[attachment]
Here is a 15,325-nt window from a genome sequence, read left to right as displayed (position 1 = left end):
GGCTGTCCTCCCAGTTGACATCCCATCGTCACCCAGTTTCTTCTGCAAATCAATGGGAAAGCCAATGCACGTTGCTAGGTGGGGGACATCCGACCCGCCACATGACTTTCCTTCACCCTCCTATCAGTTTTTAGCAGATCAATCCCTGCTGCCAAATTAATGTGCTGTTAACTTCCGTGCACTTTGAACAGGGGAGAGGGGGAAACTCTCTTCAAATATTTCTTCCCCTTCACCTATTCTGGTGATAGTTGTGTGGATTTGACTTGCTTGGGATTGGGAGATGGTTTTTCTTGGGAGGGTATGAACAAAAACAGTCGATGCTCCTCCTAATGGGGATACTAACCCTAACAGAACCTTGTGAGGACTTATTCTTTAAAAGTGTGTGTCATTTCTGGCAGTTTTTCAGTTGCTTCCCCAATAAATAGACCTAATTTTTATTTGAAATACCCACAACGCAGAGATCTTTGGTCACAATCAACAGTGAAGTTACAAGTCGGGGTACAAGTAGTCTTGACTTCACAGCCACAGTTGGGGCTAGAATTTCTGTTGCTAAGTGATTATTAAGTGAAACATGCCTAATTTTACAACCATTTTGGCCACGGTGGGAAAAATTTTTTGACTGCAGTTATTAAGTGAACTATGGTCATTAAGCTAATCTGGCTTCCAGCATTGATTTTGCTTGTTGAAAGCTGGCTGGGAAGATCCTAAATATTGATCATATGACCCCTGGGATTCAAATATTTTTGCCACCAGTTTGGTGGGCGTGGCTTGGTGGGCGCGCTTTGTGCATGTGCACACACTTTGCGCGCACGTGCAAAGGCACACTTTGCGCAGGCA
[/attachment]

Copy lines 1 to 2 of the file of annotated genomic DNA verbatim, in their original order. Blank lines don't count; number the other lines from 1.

Here is a 15,325-nt window from a genome sequence, read left to right as displayed (position 1 = left end):
GGCTGTCCTCCCAGTTGACATCCCATCGTCACCCAGTTTCTTCTGCAAATCAATGGGAAAGCCAATGCACGTTGCTAGGTGGGGGACATCCGACCCGCCACATGACTTTCCTTCACCCTCCTATCAGTTTTTAGCAGATCAATCCCTGCTGCCAAATTAATGTGCTGTTAACTTCCGTGCACTTTGAACAGGGGAGAGGGGGAAACTCTCTTCAAATATTTCTTCCCCTTCACCTATTCTGGTGATAGTTGTGTGGATTTGACTTGCTTGGGATTGGGAGATGGTTTTTCTTGGGAGGGTATGAACAAAAACAGTCGATGCTCCTCCTAATGGGGATACTAACCCTAACAGAACCTTGTGAGGACTTATTCTTTAAAAGTGTGTGTCATTTCTGGCAGTTTTTCAGTTGCTTCCCCAATAAATAGACCTAATTTTTATTTGAAATACCCACAACGCAGAGATCTTTGGTCACAATCAACAGTGAAGTTACAAGTCGGGGTACAAGTAGTCTTGACTTCACAGCCACAGTTGGGGCTAGAATTTCTGTTGCTAAGTGATTATTAAGTGAAACATGCCTAATTTTACAACCATTTTGGCCACGGTGGGAAAAATTTTTTGACTGCAGTTATTAAGTGAACTATGGTCATTAAGCTAATCTGGCTTCCAGCATTGATTTTGCTTGTTGAAAGCTGGCTGGGAAGATCCTAAATATTGATCATATGACCCCTGGGATTCAAATATTTTTGCCACCAGTTTGGTGGGCGTGGCTTGGTGGGCGCGCTTTGTGCATGTGCACACACTTTGCGCGCACGTGCAAAGGCACACTTTGCGCAGGCA